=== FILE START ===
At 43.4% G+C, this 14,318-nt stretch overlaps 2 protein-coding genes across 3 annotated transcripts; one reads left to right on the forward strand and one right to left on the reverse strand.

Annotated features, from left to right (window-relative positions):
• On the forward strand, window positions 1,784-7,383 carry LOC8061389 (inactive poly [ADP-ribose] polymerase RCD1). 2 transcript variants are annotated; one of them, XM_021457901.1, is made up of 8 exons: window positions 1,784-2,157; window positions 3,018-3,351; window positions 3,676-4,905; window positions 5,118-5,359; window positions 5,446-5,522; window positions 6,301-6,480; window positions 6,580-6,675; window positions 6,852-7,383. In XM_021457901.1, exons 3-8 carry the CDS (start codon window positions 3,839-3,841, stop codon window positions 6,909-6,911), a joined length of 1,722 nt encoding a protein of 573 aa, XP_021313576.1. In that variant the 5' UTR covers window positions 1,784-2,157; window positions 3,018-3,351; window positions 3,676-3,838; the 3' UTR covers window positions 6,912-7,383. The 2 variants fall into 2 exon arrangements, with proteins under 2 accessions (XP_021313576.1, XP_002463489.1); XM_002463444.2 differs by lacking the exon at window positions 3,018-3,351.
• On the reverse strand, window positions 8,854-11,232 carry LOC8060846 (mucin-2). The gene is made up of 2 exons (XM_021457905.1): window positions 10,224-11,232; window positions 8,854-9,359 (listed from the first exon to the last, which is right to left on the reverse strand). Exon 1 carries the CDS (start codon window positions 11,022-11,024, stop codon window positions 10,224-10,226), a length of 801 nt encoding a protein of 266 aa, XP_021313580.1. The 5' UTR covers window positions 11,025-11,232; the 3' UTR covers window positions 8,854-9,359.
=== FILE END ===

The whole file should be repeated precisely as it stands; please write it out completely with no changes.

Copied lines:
At 43.4% G+C, this 14,318-nt stretch overlaps 2 protein-coding genes across 3 annotated transcripts; one reads left to right on the forward strand and one right to left on the reverse strand.

Annotated features, from left to right (window-relative positions):
• On the forward strand, window positions 1,784-7,383 carry LOC8061389 (inactive poly [ADP-ribose] polymerase RCD1). 2 transcript variants are annotated; one of them, XM_021457901.1, is made up of 8 exons: window positions 1,784-2,157; window positions 3,018-3,351; window positions 3,676-4,905; window positions 5,118-5,359; window positions 5,446-5,522; window positions 6,301-6,480; window positions 6,580-6,675; window positions 6,852-7,383. In XM_021457901.1, exons 3-8 carry the CDS (start codon window positions 3,839-3,841, stop codon window positions 6,909-6,911), a joined length of 1,722 nt encoding a protein of 573 aa, XP_021313576.1. In that variant the 5' UTR covers window positions 1,784-2,157; window positions 3,018-3,351; window positions 3,676-3,838; the 3' UTR covers window positions 6,912-7,383. The 2 variants fall into 2 exon arrangements, with proteins under 2 accessions (XP_021313576.1, XP_002463489.1); XM_002463444.2 differs by lacking the exon at window positions 3,018-3,351.
• On the reverse strand, window positions 8,854-11,232 carry LOC8060846 (mucin-2). The gene is made up of 2 exons (XM_021457905.1): window positions 10,224-11,232; window positions 8,854-9,359 (listed from the first exon to the last, which is right to left on the reverse strand). Exon 1 carries the CDS (start codon window positions 11,022-11,024, stop codon window positions 10,224-10,226), a length of 801 nt encoding a protein of 266 aa, XP_021313580.1. The 5' UTR covers window positions 11,025-11,232; the 3' UTR covers window positions 8,854-9,359.